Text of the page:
I’m very grateful my father Conrad is still here and for everything he has done for me, my family and kids. He was a career military man, like my friend’s father featured this week.
I recall one day in 2nd grade at Riverside Elementary school in Moorhead. It was towards the end of the school year in Mrs. Ross’s class. We had TV news cameras in the classroom, lots of them. Everyone was pretty elated and doing their best to ham it up. They even followed us into the gym for lunch. That day I was given the high task of securing a milk crate to count and distribute milk to the class for lunch. Milk duty and performing it on camera was the day I probably peaked.
As I handed milk out to classmates and side stepped the cameras everyone had a smile except my good friend Dave. Dave, his sister Andrea and his mother lived on 3rd or 2nd street in Moorhead. Dave was a very smart kid and we tore the streets up with our bikes. My friend Dave was named after his Father David Mott. You see, in 1972 on May 21st Captain David Mott was shot down over Northern, South Vietnam and taken POW. This is why the cameras were in the room and why everyone except my friend Dave was not smiling. Dave would not talk a bit about it. I just found out the family never knew he was captured. I cannot imagine the anguish that family suffered. We both had military dads. Funny thing about the military is you never know. You never know if your career takes you to where you could be shot down. Or it could take you to where you down to many shots.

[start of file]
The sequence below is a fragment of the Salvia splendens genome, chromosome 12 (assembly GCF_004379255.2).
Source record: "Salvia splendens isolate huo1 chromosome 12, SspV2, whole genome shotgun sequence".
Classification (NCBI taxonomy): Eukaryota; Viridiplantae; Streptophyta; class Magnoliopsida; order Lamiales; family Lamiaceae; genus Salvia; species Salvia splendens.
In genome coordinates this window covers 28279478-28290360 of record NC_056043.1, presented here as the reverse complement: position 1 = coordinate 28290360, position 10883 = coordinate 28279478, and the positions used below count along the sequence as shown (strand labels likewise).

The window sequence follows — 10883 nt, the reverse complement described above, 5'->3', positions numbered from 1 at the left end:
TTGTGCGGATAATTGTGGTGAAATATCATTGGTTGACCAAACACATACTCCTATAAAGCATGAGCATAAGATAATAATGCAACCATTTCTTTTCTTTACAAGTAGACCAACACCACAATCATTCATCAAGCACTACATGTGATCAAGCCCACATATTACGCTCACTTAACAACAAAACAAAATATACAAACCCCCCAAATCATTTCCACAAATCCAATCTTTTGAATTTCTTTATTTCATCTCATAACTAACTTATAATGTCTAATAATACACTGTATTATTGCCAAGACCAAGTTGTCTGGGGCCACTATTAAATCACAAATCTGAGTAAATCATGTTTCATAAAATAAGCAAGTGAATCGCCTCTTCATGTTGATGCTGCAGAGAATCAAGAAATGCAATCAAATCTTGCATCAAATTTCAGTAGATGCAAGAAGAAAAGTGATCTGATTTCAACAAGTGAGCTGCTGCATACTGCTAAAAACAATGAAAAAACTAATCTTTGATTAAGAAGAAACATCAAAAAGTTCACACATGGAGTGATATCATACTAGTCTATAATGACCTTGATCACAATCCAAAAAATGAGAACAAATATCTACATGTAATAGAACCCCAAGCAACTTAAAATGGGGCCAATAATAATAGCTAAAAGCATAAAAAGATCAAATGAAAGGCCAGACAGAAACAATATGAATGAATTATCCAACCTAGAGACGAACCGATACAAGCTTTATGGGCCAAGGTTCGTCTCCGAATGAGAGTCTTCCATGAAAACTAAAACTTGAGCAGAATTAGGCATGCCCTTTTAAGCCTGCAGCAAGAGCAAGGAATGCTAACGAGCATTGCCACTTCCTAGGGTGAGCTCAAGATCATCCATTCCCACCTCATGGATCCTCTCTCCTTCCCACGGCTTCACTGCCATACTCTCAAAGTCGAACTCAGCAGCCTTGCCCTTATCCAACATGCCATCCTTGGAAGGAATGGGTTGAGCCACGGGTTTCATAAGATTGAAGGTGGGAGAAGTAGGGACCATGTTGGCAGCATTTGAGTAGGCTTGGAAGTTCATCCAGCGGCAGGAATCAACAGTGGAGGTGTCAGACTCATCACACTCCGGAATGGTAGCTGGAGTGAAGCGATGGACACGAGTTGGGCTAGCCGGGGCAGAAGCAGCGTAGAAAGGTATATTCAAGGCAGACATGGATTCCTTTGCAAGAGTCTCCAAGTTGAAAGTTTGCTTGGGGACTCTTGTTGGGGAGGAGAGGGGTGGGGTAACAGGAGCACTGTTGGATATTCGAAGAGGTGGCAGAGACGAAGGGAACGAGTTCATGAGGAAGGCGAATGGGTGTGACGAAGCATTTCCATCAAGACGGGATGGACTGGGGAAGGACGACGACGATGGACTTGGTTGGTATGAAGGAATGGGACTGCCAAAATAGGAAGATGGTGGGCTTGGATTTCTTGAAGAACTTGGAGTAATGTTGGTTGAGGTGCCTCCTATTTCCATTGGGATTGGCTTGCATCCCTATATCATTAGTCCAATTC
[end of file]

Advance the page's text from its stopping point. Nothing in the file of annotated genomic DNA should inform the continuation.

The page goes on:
A quick Google search will reveal David Motts bravery. He was an OV-10 pilot. These are prop planes very lightly armed with machine guns and missiles mostly smoke. These aircraft are used by FACs (forward air controllers). FACs rain down hell from US aircraft and artillery assets. They fly low and slow over target-rich environments looking for the best targets. Usually they do this under fire as was the case with Cpt. Mott. I’m sure his greeting was not friendly hitting the ground. He was marched hundreds of miles through the jungle. His final destination was the Hanoi Hilton. He was released 313 days later and recovered from his injuries. He retired in 1996 from the Air Force as a bird Colonel. A testimony to his resiliency.
Remember this Father’s Day we have many kids in this area whose parents are deployed. Please help those kids and families out.
Proudly, my group The FM Legion Riders along with Specks Bar and an anonymous donor will be treating families of those deployed to a lunch at Pizza Ranch and a day at the zoo.
To submit stories or nominate a Veteran of the week please email firstname.lastname@example.org.